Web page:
Use a Plan and ACE it - how to evolve situational awareness

This story was submitted by a german Air Force officer with a large scale of Force Protection experience resulting from the German engagements in Asian and African missions and multinational (NATO) deployments in Afghanistan and the Balkan’s.

When I was deployed the last time to AFG (ISAF) as the Force Protection Commander of Mazar-e Sharif airfield I deployed with the question: “what will be the improvement in the villages around the airfield in the last two years, as I left MeS airfield?”. The two JOC battle captains tried hard to explain me the so-called progress, but I can´t notice a big step. What I really missed in this moment was a clear statement of the overall situation of the afghan villagers (in the sense of: religion, schools, who is the major, who is the political leader, where do they live from, what kind of military and police units are responsible …) and their main problems. Additionally I asked the question, why in some parts of our AOR (20 clicks x 25 clicks) the threat level is so enormously high with IED attacks and in other parts not mentionable and where we are invited to marriages.

So I established a responsibility for each of my patrol leaders to take care (in every means) of one AFG village. Usually they are NCO´s and they stay for four until six months in AFG and spent their time with patrolling the fields for 80 % of their deployment time - heading back after one year. We created a village folder and used different layers on a map for the different aspects.

What I tried to do is, establish a pattern baseline around the base, with clear responsibilities, a information line structure, a patrol report memory and a map of non- and governmental, religious and military authorities etc. in our area of interest.

On the other hand, me and a small team of experts taught them, how to read or detect minor changes in the environment to prevent attacks when engaging the danger zone and I ordered the battle captains to make use of a Red Team for the patrol and sweep plans. This Red Team consists of Norwegians, Swedish, German SOF and intel soldiers and an afghan born but german airforce infantry man. The first patrol and sweep plans were changed in average three times until we could say: its sounds like a plan. What I learned quickly, was, that this plan has to have an Alternate plan, a Contingency plan and an Evacuating plan. The assessment of the Red Team and the learning process was outstanding. As time goes by, we were able to establish a baseline security “feeling” and measure it by using a five scale area accessibility (situation controllable/yet/ prevalent/ not prevalent/ not controllable).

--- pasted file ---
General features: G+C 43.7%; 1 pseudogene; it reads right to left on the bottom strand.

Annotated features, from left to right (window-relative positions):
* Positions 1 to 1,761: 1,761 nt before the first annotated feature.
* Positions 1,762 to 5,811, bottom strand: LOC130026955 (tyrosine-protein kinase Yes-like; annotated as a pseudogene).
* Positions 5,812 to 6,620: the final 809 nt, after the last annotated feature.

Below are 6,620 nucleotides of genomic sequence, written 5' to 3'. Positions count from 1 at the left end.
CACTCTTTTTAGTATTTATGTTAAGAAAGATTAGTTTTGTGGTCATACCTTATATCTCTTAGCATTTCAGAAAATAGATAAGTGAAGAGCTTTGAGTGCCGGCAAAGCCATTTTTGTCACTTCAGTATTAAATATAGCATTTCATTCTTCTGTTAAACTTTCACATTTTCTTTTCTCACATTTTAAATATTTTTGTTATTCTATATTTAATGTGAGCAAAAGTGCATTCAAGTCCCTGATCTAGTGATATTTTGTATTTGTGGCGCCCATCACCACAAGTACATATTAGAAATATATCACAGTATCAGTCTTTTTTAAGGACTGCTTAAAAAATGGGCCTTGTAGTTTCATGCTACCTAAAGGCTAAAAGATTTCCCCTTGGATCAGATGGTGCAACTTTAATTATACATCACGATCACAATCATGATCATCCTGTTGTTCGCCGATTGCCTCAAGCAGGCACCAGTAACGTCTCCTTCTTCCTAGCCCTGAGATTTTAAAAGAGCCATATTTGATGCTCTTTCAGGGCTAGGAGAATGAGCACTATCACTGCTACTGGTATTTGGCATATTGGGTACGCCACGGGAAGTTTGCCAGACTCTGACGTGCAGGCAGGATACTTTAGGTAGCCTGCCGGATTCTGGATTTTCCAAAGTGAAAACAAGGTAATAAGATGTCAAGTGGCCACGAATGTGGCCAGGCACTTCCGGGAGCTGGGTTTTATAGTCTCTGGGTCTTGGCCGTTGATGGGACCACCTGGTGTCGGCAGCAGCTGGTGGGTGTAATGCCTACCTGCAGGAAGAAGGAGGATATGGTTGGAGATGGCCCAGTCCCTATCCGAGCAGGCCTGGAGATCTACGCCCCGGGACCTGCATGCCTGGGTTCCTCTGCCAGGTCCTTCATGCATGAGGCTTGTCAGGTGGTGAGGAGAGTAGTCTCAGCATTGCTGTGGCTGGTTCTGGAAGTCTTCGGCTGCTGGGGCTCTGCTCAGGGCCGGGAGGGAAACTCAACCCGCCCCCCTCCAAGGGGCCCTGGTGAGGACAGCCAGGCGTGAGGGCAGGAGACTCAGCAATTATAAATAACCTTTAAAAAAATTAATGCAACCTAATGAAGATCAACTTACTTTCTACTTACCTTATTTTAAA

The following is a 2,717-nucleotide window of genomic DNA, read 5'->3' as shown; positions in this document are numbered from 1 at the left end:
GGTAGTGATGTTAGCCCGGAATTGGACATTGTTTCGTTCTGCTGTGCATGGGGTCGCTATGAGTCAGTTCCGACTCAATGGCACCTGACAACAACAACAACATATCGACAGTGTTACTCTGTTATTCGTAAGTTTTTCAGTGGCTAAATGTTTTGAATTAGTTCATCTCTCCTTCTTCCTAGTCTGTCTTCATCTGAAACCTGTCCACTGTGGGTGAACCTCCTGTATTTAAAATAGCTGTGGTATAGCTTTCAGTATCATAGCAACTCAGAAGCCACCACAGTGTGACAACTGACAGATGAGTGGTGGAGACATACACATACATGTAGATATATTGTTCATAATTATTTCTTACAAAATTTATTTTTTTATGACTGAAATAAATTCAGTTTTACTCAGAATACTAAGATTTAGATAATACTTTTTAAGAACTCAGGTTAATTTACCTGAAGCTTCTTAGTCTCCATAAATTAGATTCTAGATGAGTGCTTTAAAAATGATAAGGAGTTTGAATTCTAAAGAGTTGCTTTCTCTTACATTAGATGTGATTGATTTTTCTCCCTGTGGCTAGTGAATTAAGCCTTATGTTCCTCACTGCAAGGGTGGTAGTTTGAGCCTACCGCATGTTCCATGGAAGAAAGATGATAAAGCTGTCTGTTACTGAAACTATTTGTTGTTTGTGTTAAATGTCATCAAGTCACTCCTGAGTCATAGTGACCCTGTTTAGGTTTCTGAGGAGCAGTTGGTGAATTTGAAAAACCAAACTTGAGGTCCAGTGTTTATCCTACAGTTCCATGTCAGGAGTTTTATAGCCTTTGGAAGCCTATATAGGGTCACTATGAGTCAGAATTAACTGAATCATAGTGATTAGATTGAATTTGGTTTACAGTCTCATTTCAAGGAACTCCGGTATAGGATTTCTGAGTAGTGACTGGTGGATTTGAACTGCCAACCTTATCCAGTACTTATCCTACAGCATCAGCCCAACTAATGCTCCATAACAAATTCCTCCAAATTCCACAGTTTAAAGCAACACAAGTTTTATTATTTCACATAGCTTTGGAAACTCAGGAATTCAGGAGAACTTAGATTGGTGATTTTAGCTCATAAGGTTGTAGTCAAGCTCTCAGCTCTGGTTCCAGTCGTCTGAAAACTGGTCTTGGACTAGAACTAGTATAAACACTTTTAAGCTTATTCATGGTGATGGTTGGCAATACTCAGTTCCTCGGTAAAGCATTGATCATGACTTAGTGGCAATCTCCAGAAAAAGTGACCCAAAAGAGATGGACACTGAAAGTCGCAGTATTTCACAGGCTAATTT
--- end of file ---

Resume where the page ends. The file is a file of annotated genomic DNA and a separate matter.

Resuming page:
Some months later two of my platoons were attacked 10 clicks far of our base in the danger zone by a small Taliban commando about 330 yards in front of a village. After responding fire the patrol leader decided to follow them and catch them quickly by sweeping the village. He wanted to surround the village as soon as possible with a diminished platoon and send the other one -supported by cover fire and sharpshooters- for the sweep (one of the main tasks for experienced infantry). The patrol leader has got his ok from me and they started with a quick survey of the baseline.

What they found out, was that the all-the-time-present shepherd’s and the birds weren’t there, they heard some barking dogs in the surrounding area and some of the villagers flee south. So the patrol leader decided to use a handheld UAV to have a look into the village (and the cover fire positions on higher hill tops). To cut a long story short: the cover fire positions were manned by enemy forces, the village was prepared for a deadly U form ambush by roundabout 35 bad guys with RPG´s and some of them were waiting as a reserve some 100 yards east with the typical with-yellow Toyota Jeeps or cabs. As I was sitting in my TOC and looking surprised at the transmission of this live stream, I realized that they have learned our tactics very well. The patrol leader decided to ask for urgent CAS on the positions of the hills and their reserve force. Finally he marks his position with green fog and changed his plan to the Evacuating plan. He used the time frame of the CAS attack to regroup, to cordon the area and to reinforce with the reserve infantry unit using his Contingency plan. They caught 7 wounded and 15 suspects which was a great day for the boys.

  • Use a plan and ACE it
  • Focus on your aim, but don´t let yourself be attracted by quick wins or red herrings
  • Use your ACE to win the game
  • Reflect the after action with the (team) leaders
  • Change your habits (tactics)
  • Look at the baseline and evolve your situational awareness

Question from a reader

The multinational and lessons learned